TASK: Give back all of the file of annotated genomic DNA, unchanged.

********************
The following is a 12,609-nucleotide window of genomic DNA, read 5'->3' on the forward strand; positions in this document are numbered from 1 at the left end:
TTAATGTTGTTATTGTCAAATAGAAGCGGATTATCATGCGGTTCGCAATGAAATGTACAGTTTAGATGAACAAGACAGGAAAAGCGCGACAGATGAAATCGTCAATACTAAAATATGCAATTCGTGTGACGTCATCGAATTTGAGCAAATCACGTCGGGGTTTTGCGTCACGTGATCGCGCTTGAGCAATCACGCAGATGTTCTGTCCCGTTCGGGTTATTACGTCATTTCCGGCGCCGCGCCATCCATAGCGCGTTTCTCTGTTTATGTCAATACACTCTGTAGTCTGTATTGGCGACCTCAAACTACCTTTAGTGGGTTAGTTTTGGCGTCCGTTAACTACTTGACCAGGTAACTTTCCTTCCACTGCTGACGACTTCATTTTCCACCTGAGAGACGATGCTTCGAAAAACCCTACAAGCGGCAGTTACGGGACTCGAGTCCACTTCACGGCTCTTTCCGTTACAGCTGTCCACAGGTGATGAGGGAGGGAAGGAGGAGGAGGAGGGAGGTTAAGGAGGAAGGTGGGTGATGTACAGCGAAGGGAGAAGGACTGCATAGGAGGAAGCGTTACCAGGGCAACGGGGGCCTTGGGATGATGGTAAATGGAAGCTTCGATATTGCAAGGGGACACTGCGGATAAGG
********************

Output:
The following is a 12,609-nucleotide window of genomic DNA, read 5'->3' on the forward strand; positions in this document are numbered from 1 at the left end:
TTAATGTTGTTATTGTCAAATAGAAGCGGATTATCATGCGGTTCGCAATGAAATGTACAGTTTAGATGAACAAGACAGGAAAAGCGCGACAGATGAAATCGTCAATACTAAAATATGCAATTCGTGTGACGTCATCGAATTTGAGCAAATCACGTCGGGGTTTTGCGTCACGTGATCGCGCTTGAGCAATCACGCAGATGTTCTGTCCCGTTCGGGTTATTACGTCATTTCCGGCGCCGCGCCATCCATAGCGCGTTTCTCTGTTTATGTCAATACACTCTGTAGTCTGTATTGGCGACCTCAAACTACCTTTAGTGGGTTAGTTTTGGCGTCCGTTAACTACTTGACCAGGTAACTTTCCTTCCACTGCTGACGACTTCATTTTCCACCTGAGAGACGATGCTTCGAAAAACCCTACAAGCGGCAGTTACGGGACTCGAGTCCACTTCACGGCTCTTTCCGTTACAGCTGTCCACAGGTGATGAGGGAGGGAAGGAGGAGGAGGAGGGAGGTTAAGGAGGAAGGTGGGTGATGTACAGCGAAGGGAGAAGGACTGCATAGGAGGAAGCGTTACCAGGGCAACGGGGGCCTTGGGATGATGGTAAATGGAAGCTTCGATATTGCAAGGGGACACTGCGGATAAGG